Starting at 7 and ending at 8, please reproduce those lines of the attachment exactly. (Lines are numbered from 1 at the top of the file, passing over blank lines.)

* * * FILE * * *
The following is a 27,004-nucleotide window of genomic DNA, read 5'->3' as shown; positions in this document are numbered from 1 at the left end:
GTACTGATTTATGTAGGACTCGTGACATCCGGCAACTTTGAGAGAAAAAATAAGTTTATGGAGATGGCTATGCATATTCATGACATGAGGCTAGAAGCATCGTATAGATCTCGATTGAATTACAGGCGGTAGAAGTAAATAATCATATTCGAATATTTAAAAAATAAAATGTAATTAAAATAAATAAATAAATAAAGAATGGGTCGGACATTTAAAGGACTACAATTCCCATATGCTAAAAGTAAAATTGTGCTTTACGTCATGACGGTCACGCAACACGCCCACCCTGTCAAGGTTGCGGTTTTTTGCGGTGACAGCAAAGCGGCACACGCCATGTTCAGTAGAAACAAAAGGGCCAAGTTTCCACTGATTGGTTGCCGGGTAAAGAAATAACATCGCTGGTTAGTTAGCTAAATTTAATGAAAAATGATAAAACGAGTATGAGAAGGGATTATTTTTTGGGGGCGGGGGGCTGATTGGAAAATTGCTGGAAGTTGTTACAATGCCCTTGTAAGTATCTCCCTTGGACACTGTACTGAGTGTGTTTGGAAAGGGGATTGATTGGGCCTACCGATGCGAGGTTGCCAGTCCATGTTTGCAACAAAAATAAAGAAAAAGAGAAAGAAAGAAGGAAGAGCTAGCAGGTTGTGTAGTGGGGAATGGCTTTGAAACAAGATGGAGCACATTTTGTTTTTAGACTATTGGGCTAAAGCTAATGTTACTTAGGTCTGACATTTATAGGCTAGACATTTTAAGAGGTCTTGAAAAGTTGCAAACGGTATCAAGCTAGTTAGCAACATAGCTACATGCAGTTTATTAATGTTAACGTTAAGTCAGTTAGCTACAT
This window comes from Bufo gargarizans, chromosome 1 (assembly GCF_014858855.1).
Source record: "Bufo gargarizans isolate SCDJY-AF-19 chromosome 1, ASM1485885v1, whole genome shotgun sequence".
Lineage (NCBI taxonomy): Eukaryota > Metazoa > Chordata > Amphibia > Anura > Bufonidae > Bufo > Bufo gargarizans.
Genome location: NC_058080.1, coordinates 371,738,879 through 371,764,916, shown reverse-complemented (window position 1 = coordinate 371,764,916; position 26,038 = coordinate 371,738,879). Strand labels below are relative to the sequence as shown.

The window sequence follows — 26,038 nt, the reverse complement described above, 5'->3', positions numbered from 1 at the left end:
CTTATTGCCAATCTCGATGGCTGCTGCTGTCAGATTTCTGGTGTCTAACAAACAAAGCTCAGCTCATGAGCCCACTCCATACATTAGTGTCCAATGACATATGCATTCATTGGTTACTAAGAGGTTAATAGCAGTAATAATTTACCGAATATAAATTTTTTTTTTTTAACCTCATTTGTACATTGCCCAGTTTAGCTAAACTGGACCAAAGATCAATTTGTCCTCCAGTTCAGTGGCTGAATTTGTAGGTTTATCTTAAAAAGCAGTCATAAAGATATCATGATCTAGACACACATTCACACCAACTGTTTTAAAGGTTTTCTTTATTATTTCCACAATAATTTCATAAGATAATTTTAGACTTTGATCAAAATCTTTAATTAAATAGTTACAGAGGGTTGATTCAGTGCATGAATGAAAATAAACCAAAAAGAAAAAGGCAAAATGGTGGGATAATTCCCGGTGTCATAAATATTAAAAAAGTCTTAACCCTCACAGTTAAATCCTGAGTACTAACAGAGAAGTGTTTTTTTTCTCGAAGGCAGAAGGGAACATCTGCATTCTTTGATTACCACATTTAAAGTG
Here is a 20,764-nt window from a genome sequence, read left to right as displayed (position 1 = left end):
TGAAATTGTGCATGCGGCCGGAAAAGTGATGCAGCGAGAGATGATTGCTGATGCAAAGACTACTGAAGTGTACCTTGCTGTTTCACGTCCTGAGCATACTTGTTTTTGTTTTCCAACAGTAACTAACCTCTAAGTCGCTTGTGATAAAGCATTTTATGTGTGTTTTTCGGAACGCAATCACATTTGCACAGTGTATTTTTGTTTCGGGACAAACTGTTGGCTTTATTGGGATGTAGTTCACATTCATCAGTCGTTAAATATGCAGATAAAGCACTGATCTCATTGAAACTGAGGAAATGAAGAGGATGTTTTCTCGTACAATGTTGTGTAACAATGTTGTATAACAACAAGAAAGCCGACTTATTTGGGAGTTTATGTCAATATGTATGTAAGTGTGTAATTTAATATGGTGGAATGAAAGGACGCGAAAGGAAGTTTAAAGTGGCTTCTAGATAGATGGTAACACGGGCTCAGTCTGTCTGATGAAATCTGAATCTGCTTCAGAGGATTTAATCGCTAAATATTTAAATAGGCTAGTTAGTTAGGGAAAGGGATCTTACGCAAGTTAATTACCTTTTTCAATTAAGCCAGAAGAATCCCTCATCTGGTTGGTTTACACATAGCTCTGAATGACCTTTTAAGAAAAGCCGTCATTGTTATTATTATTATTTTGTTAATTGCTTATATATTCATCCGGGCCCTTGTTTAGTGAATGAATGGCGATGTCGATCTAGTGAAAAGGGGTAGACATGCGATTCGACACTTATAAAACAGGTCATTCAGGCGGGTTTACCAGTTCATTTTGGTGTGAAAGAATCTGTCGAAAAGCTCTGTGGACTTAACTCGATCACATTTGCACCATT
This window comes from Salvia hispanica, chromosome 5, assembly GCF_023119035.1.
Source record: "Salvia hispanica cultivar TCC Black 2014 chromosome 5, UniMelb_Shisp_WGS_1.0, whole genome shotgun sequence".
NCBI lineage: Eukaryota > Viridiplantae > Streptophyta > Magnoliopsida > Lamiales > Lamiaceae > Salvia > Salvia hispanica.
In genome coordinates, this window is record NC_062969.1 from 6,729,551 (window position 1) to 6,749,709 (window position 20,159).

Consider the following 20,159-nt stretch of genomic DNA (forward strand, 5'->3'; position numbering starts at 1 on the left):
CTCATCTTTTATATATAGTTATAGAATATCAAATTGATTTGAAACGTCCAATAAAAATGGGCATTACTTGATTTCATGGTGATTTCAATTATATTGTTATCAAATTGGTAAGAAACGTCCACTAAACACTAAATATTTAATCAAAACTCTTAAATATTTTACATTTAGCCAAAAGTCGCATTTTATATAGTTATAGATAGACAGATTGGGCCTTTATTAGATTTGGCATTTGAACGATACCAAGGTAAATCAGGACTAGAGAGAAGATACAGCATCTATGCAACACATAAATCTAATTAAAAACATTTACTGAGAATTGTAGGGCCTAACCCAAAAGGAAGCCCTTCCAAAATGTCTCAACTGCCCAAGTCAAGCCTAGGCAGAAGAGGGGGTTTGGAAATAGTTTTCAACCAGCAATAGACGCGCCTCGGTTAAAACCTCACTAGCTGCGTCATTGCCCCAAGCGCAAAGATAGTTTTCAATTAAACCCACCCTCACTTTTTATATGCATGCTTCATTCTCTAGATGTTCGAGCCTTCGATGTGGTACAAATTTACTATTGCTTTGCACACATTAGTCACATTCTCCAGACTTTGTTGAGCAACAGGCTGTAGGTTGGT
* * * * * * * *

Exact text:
The window sequence follows — 26,038 nt, the reverse complement described above, 5'->3', positions numbered from 1 at the left end:
CTTATTGCCAATCTCGATGGCTGCTGCTGTCAGATTTCTGGTGTCTAACAAACAAAGCTCAGCTCATGAGCCCACTCCATACATTAGTGTCCAATGACATATGCATTCATTGGTTACTAAGAGGTTAATAGCAGTAATAATTTACCGAATATAAATTTTTTTTTTTTAACCTCATTTGTACATTGCCCAGTTTAGCTAAACTGGACCAAAGATCAATTTGTCCTCCAGTTCAGTGGCTGAATTTGTAGGTTTATCTTAAAAAGCAGTCATAAAGATATCATGATCTAGACACACATTCACACCAACTGTTTTAAAGGTTTTCTTTATTATTTCCACAATAATTTCATAAGATAATTTTAGACTTTGATCAAAATCTTTAATTAAATAGTTACAGAGGGTTGATTCAGTGCATGAATGAAAATAAACCAAAAAGAAAAAGGCAAAATGGTGGGATAATTCCCGGTGTCATAAATATTAAAAAAGTCTTAACCCTCACAGTTAAATCCTGAGTACTAACAGAGAAGTGTTTTTTTTCTCGAAGGCAGAAGGGAACATCTGCATTCTTTGATTACCACATTTAAAGTG